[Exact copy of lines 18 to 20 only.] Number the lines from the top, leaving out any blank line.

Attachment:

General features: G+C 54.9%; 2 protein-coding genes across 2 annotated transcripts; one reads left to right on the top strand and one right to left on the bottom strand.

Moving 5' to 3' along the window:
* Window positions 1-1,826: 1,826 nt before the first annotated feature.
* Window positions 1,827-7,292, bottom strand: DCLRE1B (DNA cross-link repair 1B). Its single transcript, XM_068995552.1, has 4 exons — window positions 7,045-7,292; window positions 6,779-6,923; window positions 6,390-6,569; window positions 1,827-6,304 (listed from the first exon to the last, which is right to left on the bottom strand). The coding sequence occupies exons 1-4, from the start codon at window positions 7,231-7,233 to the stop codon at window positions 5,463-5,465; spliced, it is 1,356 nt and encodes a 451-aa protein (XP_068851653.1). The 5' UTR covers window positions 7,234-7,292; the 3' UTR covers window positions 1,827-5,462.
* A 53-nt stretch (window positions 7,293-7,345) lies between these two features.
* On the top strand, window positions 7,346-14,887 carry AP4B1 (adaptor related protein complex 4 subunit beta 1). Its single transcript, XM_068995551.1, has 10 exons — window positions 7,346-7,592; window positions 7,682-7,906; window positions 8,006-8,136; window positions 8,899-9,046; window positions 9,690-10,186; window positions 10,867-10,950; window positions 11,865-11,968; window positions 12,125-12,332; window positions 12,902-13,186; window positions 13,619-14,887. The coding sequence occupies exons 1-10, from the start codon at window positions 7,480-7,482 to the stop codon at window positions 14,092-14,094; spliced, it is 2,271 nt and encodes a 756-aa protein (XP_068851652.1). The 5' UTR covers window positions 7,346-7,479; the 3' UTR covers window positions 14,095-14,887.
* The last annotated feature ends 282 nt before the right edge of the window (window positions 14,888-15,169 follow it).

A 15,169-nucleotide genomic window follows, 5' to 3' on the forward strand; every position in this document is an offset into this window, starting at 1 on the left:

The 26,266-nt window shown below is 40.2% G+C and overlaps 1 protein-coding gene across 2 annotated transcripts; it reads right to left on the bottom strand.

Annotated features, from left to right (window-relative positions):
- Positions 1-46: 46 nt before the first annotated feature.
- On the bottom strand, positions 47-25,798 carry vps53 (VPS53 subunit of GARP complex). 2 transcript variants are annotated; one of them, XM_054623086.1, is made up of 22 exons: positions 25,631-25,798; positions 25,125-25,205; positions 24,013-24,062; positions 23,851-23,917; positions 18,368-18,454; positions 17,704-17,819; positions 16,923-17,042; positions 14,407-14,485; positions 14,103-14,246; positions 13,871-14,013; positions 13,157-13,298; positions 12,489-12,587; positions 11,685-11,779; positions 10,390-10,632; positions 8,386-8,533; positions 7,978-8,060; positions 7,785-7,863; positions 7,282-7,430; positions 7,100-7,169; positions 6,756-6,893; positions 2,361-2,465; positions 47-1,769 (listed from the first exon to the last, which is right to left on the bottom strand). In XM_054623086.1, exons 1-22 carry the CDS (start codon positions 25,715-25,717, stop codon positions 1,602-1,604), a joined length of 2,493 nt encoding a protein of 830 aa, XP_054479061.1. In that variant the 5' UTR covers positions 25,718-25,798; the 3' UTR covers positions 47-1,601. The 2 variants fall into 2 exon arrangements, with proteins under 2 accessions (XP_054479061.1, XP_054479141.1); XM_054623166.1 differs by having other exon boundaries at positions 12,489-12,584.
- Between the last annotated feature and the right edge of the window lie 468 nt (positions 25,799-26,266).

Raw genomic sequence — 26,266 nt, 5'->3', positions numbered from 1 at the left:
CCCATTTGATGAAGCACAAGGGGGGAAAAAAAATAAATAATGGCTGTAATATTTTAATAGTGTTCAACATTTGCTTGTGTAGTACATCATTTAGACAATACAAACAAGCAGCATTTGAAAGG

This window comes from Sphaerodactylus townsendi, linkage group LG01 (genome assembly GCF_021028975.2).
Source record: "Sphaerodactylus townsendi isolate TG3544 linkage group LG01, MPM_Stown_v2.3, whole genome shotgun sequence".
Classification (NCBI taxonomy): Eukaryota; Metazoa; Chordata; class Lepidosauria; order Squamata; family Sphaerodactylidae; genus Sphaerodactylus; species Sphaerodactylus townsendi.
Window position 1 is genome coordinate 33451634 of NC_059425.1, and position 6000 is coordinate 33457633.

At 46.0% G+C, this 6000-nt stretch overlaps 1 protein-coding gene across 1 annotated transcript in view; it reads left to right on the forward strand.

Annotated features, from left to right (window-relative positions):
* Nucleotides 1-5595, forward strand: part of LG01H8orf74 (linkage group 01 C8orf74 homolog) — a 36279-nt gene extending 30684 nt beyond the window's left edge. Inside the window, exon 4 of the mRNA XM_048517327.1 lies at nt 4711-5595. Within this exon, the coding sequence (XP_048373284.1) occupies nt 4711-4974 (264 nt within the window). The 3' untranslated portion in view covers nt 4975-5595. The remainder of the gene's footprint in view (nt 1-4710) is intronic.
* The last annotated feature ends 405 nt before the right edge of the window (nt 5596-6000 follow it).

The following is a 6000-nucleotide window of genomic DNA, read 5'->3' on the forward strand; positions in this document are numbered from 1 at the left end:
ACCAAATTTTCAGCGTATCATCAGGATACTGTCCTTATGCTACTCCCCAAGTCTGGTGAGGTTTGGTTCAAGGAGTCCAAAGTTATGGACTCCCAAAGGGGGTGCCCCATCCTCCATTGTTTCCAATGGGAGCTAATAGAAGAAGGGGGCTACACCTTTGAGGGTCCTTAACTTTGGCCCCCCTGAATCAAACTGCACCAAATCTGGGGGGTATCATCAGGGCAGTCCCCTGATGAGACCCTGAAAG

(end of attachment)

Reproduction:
Classification (NCBI taxonomy): Eukaryota; Metazoa; Chordata; class Lepidosauria; order Squamata; family Sphaerodactylidae; genus Sphaerodactylus; species Sphaerodactylus townsendi.
Window position 1 is genome coordinate 33451634 of NC_059425.1, and position 6000 is coordinate 33457633.

At 46.0% G+C, this 6000-nt stretch overlaps 1 protein-coding gene across 1 annotated transcript in view; it reads left to right on the forward strand.